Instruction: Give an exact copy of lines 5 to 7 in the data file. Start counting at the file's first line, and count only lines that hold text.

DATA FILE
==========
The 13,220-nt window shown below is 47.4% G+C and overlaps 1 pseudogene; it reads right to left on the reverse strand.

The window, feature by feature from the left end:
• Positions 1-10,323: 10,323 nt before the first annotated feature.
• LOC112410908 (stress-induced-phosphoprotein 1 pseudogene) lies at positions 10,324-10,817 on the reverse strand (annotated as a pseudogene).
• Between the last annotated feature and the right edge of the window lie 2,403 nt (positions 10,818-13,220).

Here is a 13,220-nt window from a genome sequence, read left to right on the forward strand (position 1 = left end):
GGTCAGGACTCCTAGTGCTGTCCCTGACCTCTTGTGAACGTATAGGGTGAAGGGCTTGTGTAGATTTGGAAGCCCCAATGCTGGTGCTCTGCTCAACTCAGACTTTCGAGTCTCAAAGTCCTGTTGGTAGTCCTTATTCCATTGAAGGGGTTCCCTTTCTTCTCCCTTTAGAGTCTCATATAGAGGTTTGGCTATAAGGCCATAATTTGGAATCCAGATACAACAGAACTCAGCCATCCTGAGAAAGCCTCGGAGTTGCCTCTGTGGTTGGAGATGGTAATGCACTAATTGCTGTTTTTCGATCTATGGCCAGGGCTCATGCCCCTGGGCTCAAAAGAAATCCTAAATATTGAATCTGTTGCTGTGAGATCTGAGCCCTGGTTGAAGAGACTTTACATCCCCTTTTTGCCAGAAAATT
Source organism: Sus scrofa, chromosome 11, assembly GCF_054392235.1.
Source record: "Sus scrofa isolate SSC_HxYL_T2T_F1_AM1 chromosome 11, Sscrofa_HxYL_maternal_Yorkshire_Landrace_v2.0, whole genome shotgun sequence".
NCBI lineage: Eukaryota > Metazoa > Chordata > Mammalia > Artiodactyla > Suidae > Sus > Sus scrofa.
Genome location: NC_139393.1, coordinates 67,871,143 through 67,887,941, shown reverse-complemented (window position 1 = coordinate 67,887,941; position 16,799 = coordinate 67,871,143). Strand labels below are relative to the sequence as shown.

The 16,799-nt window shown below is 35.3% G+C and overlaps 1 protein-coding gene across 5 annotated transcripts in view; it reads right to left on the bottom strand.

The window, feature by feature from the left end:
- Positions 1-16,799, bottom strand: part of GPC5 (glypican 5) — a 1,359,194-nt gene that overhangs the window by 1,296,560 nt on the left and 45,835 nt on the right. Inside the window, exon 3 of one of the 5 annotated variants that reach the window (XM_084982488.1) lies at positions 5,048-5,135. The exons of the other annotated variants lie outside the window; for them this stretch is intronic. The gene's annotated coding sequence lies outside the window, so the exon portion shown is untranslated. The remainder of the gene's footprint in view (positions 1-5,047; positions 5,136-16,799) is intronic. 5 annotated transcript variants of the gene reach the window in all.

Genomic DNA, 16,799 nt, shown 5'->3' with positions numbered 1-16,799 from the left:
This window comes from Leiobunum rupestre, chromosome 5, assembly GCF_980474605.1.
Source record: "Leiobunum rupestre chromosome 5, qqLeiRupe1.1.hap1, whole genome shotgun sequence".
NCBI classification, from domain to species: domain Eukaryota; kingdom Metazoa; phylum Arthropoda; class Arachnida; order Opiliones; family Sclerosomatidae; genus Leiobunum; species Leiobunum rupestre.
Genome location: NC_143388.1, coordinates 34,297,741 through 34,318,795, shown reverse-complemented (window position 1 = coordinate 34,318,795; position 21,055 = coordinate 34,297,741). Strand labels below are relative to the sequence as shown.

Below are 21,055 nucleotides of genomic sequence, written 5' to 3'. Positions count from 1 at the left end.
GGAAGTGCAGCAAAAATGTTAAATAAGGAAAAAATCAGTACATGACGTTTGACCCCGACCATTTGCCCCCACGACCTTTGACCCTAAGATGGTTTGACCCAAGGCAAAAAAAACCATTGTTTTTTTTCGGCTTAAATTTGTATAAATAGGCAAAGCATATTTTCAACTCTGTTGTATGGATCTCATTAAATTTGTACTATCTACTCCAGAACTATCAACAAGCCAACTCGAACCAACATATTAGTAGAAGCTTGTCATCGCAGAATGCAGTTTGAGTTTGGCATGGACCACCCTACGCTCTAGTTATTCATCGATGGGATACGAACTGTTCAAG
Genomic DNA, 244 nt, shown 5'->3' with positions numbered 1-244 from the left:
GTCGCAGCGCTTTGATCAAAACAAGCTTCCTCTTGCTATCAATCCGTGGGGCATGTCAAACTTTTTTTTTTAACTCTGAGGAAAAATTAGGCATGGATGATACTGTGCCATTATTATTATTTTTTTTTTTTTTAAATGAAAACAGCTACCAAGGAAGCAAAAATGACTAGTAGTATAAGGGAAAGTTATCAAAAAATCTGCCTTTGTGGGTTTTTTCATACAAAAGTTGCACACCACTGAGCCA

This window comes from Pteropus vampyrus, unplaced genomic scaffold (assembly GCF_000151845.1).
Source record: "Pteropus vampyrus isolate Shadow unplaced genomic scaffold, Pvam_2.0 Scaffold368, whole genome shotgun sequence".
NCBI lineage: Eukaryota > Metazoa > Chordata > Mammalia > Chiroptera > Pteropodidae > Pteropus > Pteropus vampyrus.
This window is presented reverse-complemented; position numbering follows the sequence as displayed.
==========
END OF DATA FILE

• Between the last annotated feature and the right edge of the window lie 2,403 nt (positions 10,818-13,220).

Here is a 13,220-nt window from a genome sequence, read left to right on the forward strand (position 1 = left end):
GGTCAGGACTCCTAGTGCTGTCCCTGACCTCTTGTGAACGTATAGGGTGAAGGGCTTGTGTAGATTTGGAAGCCCCAATGCTGGTGCTCTGCTCAACTCAGACTTTCGAGTCTCAAAGTCCTGTTGGTAGTCCTTATTCCATTGAAGGGGTTCCCTTTCTTCTCCCTTTAGAGTCTCATATAGAGGTTTGGCTATAAGGCCATAATTTGGAATCCAGATACAACAGAACTCAGCCATCCTGAGAAAGCCTCGGAGTTGCCTCTGTGGTTGGAGATGGTAATGCACTAATTGCTGTTTTTCGATCTATGGCCAGGGCTCATGCCCCTGGGCTCAAAAGAAATCCTAAATATTGAATCTGTTGCTGTGAGATCTGAGCCCTGGTTGAAGAGACTTTACATCCCCTTTTTGCCAGAAAATT